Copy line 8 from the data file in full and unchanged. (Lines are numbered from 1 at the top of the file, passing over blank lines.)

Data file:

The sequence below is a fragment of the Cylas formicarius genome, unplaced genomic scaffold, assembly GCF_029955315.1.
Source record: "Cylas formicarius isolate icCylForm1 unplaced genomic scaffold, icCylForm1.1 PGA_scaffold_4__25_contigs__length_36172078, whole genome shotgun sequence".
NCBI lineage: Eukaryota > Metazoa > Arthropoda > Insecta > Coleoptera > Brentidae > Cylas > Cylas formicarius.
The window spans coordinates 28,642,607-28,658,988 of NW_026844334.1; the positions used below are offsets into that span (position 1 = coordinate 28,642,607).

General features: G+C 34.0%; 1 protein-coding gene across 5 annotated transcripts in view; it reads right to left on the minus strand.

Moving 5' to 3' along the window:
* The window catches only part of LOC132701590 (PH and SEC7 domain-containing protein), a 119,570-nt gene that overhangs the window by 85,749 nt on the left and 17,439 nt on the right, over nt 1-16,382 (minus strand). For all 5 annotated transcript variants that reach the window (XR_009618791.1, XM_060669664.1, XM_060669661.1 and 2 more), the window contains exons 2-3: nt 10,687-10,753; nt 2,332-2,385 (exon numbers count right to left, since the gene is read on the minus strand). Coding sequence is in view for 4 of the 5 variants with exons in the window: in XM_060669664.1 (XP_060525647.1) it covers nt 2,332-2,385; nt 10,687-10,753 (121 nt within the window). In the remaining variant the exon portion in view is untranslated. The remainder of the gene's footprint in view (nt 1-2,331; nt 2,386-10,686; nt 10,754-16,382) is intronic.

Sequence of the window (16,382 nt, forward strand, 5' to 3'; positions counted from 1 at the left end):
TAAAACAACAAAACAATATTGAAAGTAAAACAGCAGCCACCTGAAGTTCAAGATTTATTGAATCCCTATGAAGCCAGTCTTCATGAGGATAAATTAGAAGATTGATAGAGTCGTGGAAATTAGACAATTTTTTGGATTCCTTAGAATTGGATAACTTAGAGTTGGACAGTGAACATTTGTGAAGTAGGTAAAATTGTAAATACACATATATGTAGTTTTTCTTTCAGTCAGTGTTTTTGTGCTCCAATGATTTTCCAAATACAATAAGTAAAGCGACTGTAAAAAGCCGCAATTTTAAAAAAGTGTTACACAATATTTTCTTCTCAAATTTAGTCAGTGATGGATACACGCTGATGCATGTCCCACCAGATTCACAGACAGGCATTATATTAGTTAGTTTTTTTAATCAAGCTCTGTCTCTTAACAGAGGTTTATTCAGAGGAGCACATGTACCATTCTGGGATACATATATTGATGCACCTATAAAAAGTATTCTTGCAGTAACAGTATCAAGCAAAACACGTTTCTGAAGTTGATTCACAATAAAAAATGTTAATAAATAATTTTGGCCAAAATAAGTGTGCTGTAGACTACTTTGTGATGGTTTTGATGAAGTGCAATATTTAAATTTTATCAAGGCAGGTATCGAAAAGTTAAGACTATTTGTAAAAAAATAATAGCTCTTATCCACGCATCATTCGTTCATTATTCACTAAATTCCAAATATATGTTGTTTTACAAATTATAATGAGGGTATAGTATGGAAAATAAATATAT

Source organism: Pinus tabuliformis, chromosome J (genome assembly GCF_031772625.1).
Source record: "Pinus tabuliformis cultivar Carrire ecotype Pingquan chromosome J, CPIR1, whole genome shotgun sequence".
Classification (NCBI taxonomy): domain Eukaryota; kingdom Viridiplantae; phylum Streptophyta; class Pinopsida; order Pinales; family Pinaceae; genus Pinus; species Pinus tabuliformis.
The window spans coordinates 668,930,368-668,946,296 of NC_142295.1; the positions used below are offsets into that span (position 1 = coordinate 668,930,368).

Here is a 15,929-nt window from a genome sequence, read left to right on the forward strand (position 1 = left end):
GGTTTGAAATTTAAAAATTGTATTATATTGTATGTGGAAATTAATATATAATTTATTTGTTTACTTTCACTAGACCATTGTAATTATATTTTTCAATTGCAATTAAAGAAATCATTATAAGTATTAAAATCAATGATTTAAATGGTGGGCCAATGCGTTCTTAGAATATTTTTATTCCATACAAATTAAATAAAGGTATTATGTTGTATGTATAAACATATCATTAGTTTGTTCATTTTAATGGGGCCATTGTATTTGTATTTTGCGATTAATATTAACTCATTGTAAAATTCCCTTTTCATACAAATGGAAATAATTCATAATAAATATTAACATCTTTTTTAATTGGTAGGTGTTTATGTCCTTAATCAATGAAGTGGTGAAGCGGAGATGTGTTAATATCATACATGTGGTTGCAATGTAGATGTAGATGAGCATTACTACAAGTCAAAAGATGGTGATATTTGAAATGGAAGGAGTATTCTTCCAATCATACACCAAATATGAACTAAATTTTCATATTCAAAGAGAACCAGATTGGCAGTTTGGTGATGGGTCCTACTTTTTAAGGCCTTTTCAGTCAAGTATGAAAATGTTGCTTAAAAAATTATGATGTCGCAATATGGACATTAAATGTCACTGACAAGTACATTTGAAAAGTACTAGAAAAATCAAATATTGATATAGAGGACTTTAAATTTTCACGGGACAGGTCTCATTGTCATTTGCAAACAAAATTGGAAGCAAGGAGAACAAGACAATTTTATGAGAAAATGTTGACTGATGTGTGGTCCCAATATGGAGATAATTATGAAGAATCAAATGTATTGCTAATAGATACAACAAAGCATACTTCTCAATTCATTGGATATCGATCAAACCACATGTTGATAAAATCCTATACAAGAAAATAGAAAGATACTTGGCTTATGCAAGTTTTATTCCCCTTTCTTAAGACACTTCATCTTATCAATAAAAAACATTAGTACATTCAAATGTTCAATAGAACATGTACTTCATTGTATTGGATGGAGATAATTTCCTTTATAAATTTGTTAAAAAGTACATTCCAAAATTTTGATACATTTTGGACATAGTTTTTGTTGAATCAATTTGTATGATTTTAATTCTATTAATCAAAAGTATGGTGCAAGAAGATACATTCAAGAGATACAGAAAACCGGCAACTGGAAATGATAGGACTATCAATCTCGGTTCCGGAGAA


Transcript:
Sequence of the window (16,382 nt, forward strand, 5' to 3'; positions counted from 1 at the left end):